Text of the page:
A rumor popped up a few days ago that the Braves might have some interest in San Diego first baseman Adrian Gonzalez, which is interesting because I proposed the same thing in November.
As I wrote then, the Padres need to trim payroll and there is absolutely no downside to the Braves pursuing a trade for Gonzalez: 1) He gives them a dependable power hitter and run producer; 2) He fills the great black hole that always seems to exist at first base in Turner Field; 3) He has a favorable contract ($4.75 million and $5.5 million this season and in 2011, respectively); 4) His name isn’t Troy Glaus.
Would Braves general manager Frank Wren have to deal some prospects for Gonzalez? Yes. Do the Braves still feel somewhat burned by the Mark Teixeira trade? Probably. But there comes a time when a franchise has to push the button on a deal, and the Braves can’t afford to drop too far out of the race and potentially miss the playoffs for the fifth straight season.
Now, back to Glaus. There is no shortage of problems in the lineup. We can start at leadoff, where the Braves are batting a sickly .091 — last in the majors by a longshot. Texas is next lowest at .138. The major league average is .252.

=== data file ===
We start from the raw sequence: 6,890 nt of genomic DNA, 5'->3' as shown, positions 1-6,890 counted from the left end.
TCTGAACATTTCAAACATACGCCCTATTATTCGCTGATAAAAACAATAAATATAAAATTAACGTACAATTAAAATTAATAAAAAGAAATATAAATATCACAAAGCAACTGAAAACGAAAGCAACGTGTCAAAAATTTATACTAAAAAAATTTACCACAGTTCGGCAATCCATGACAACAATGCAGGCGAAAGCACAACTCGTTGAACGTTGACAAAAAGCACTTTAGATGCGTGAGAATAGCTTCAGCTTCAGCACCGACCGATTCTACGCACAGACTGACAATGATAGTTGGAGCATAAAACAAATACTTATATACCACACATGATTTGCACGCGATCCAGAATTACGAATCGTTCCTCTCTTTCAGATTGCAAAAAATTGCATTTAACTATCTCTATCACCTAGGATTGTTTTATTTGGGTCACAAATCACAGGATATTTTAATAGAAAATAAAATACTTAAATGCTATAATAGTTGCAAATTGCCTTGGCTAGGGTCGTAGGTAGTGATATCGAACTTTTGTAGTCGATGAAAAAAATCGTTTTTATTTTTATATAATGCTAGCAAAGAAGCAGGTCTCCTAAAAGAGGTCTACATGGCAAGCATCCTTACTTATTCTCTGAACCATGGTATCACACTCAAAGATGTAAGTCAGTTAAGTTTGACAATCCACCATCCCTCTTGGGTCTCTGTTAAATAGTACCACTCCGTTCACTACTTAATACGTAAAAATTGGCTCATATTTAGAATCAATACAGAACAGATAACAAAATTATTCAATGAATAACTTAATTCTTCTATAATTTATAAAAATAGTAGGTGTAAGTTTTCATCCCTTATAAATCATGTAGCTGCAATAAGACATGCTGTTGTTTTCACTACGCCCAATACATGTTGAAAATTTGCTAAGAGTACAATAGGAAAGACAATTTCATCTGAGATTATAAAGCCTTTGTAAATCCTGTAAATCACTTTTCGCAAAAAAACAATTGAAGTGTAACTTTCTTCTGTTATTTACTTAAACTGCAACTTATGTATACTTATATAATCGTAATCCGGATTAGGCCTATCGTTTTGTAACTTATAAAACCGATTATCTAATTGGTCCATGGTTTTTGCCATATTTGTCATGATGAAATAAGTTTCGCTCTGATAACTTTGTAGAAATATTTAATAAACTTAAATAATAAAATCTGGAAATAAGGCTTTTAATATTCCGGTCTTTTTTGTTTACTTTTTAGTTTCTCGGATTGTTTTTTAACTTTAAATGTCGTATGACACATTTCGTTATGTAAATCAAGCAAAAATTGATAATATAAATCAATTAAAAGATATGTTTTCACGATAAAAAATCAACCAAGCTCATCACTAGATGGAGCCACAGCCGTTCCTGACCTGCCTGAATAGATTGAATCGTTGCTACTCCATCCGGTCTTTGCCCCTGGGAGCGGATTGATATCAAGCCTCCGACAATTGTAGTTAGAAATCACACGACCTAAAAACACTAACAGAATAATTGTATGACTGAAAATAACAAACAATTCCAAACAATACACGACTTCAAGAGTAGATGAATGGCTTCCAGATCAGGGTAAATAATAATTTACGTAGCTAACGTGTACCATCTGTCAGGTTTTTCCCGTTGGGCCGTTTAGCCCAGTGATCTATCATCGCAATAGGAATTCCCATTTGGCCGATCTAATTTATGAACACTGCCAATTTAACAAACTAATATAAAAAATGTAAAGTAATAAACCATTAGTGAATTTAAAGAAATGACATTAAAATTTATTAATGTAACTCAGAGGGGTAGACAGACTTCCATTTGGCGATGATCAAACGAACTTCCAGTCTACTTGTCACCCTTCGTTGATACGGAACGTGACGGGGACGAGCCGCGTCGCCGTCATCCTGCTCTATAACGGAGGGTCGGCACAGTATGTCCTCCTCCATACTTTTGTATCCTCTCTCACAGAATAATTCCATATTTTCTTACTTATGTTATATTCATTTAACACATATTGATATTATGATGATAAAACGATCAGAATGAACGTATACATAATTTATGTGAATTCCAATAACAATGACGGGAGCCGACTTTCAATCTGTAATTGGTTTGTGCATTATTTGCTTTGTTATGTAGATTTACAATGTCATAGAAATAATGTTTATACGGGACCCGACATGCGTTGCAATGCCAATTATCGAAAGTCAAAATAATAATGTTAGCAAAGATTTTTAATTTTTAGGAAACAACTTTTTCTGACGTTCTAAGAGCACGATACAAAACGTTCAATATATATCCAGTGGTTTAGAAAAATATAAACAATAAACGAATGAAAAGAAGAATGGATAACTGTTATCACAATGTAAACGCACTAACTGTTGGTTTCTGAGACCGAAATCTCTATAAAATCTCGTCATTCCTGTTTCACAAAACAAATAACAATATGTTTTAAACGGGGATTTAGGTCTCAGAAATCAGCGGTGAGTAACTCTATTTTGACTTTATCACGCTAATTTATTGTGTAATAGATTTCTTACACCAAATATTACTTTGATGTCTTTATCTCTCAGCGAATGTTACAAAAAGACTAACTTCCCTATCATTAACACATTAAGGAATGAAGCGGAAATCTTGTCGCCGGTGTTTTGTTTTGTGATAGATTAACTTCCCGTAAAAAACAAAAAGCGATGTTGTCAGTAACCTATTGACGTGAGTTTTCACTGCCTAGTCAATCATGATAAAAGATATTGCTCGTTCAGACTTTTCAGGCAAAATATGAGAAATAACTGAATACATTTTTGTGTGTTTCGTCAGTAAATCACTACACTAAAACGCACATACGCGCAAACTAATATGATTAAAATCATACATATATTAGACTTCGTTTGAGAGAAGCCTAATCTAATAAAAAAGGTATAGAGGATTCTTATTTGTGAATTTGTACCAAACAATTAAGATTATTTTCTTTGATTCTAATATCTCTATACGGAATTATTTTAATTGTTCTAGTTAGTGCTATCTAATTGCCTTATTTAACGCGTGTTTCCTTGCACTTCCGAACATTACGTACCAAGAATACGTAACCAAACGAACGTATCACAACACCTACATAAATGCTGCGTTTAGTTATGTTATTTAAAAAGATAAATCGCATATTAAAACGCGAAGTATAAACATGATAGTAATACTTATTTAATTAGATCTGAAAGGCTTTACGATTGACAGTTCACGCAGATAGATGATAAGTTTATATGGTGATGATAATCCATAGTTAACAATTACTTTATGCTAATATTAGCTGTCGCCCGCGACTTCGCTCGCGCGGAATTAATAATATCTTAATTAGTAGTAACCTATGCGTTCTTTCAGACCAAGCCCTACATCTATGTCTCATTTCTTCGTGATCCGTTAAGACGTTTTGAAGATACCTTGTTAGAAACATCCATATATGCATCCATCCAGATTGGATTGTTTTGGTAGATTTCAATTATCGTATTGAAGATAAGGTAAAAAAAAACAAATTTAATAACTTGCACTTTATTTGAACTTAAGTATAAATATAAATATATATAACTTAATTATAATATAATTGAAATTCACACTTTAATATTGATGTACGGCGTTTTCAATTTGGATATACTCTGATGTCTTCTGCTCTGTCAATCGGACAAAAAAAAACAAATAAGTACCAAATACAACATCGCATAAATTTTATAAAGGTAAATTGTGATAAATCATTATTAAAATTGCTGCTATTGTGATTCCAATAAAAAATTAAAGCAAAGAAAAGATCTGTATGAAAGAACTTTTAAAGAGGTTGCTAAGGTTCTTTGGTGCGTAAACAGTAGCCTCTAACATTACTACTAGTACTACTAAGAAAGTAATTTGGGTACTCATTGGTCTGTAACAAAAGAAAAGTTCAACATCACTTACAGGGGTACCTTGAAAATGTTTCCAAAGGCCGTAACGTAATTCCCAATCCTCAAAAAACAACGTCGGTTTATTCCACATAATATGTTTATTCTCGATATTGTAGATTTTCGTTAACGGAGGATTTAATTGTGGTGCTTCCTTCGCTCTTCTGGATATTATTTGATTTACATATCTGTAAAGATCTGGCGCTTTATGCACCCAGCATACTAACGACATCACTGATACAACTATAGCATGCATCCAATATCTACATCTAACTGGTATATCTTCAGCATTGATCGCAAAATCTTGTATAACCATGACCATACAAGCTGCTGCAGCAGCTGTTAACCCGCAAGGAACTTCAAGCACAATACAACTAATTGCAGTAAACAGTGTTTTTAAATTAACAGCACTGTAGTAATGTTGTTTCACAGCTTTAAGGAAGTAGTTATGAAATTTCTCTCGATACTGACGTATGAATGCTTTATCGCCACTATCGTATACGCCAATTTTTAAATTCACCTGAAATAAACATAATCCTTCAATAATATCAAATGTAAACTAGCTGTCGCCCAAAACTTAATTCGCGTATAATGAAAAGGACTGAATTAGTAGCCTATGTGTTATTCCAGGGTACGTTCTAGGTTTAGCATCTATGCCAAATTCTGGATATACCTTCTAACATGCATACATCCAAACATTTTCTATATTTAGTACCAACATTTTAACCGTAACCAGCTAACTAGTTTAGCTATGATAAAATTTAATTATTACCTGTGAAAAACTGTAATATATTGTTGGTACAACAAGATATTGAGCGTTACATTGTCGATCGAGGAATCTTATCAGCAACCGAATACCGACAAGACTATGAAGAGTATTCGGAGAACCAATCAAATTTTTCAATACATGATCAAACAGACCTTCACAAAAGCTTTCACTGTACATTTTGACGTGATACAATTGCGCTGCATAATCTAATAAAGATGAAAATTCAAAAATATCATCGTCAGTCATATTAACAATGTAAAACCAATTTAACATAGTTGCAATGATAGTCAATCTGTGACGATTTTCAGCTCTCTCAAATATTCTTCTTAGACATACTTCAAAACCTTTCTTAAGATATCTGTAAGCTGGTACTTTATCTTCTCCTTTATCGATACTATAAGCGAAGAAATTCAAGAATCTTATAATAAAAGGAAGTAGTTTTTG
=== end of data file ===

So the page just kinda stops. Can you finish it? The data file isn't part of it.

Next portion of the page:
Detroit, which is led by would-be Brave Johnny Damon’s .323, is hitting .313 at leadoff. Sorry, just had to throw that in.
Chances are the Braves will have to deal with the leadoff issue all season. Their hope is that Nate McLouth or another player eventually gets hot (or even tepid) in that role. Or that Jordan Schafer can be brought back up and he takes it over. There just aren’t a lot of great leadoff hitters around.
The Glaus situation is different. The worst news is not that he stinks (.186 batting average, 17 strikeouts in 59 at-bats; slugging percentage of .305, even worse than Omar Infante’s .346). The worst news is that he might not get better. Consider that Glaus’ career stats show that his best months are April and May. In other words, this might be as good as it gets.
The career splits:
For what it’s worth, here are Gonzalez’ current statistics: .317, 6 homers, 14 RBI, .667 slugging, .429 on-base percentage, 1.095 OPS.
So the question is: How long can Wren afford to wait before pursuing a deal? And since some of you will bring up Freddie Freeman, here’s my view: Freeman can stay in the minors one more season. He’s not ready yet. Next year is next year, and that issue can be dealt with then. It’s about making something of this season.
Earlier posts today